Cherry with yellowing leaves OK?

glieseJune 26, 2010

Hi all. I have a small question about a cherry tree I've got. I bought it from Raintree and planted it last year, the variety is NY518, and the some of the leaves are yellowing on it, one small branch completely defoliated. Is this normal for cherries getting established, or does it need something? Just want to make sure it's Ok. Thanks a bunch.

Here is a link that might be useful: Leaf pictures

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fruitnut Z7 4500ft SW TX

I'd say your tree is nitrogen deficient. Apply a high nitrogen fertilizer or some rich compost or mulch. If I don't feed my sweet cherries more nitrogen than my other fruit trees they start to look this way. It won't help your tree much this year but will next year.

Depending on your soil and situation you may need to fertilizer once or twice a year. Late spring and early fall are good times.

    Bookmark   June 26, 2010 at 9:53PM
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gliese

Oh good, so it can make it until next year at least, nothing too serious. I'll see that it gets nitrogen. Thanks!

    Bookmark   June 26, 2010 at 11:51PM
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jellyman(6/7VA)

Gliese:

I am sorry to say I disagree that your tree is suffering only from nutritional deficiency. I think it is something quite serious indeed, and that is the beginning of bacterial disease. If, after yellowing and leaf drop off, the twigs die back, you will know for sure. A little nitrogen deficiency does not have that kind of effect, and there should be no reason for a nitrogen deficiency anyway.

Sweet cherry trees are highly susceptible to bacterial disease, and can arrive already infected from the nursery. Even a competent nursery like Raintree cannot prevent this, since most of their stock is grown by contractors.

I consider it unlikely that your tree will leaf out on affected branches next spring, and believe you should prune them off now. If that means not much of the tree is left, then it is over for this tree. Strong applications of copper during the dormant season are the only way I have found to delay onset of this disease. But, sooner or later, bacterial disease finds sweet cherry trees in the mid-Atlantic climate, which is one of the reasons I no longer try to grow them. The other reasons are cracking and brown rot of the fruit right at ripening time.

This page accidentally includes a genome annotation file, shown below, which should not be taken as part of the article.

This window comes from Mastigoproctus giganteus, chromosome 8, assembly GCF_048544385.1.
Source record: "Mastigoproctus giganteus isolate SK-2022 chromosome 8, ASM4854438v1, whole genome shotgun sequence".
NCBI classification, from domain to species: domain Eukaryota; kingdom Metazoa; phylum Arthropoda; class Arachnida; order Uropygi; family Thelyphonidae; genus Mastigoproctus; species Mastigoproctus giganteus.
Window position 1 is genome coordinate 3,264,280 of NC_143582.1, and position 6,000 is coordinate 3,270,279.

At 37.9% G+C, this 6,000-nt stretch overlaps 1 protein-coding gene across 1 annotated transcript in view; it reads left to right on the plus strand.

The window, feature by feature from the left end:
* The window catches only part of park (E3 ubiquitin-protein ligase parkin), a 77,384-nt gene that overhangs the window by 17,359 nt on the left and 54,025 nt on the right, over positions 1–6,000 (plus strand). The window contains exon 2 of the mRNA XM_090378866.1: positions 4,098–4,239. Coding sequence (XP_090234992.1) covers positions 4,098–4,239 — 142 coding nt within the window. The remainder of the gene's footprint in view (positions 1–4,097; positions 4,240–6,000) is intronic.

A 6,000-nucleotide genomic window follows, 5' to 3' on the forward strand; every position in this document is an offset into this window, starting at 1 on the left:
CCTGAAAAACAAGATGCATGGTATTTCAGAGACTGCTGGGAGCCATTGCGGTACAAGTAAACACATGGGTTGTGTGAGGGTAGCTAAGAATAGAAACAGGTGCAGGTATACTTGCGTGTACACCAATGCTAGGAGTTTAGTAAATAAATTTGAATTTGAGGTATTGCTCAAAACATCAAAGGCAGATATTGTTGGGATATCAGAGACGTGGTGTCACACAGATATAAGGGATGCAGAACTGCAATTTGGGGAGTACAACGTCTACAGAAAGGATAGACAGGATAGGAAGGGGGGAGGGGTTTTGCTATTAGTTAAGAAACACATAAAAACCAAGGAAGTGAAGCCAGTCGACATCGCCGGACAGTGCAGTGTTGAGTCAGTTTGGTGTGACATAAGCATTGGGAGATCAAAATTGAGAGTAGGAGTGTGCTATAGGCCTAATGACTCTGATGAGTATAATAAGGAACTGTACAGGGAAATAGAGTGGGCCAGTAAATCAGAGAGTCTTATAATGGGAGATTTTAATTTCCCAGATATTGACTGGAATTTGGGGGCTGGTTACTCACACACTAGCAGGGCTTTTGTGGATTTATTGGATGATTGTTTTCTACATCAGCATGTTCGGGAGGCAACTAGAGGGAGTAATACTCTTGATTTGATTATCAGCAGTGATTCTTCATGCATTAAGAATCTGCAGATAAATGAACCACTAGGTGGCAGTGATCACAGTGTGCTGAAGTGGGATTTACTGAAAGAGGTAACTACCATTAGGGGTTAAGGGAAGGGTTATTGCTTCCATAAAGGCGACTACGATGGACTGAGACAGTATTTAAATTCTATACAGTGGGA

Don Yellman, Great Falls, VA

    Bookmark   June 27, 2010 at 2:25AM
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wetclayz5(z5 Ohio)

The brown spots on the leaves in your photos screams "fungus!". Nitrogen deficient leaves are a nice even yellow; the pictures tell a different story.

Spray with anti-fungals ASAP.

    Bookmark   June 27, 2010 at 3:34AM
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gliese

Oh, that's not what I wanted to hear. I checked the branches, they don't look like they're dying back any (they're still full & round, not withered wood). Think it would be best to wait and watch, then really chop it good (like, just before the first infected branch) if the tips do start to die back? I hope doesn't go that way, but I'll keep an eye on it.

    Bookmark   June 29, 2010 at 3:01PM
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fruitnut Z7 4500ft SW TX

gliese:

Your tree isn't growing much at all, 1-2 inches new growth, and the leaves are all either light green or uniform yellow. That is classic nitrogen deficiency. Adding N can't hurt at this point.

The leaves do show some spotting after they are almost dead. That is normal. Dead leaves get fungus and bacteria. That is not your problem.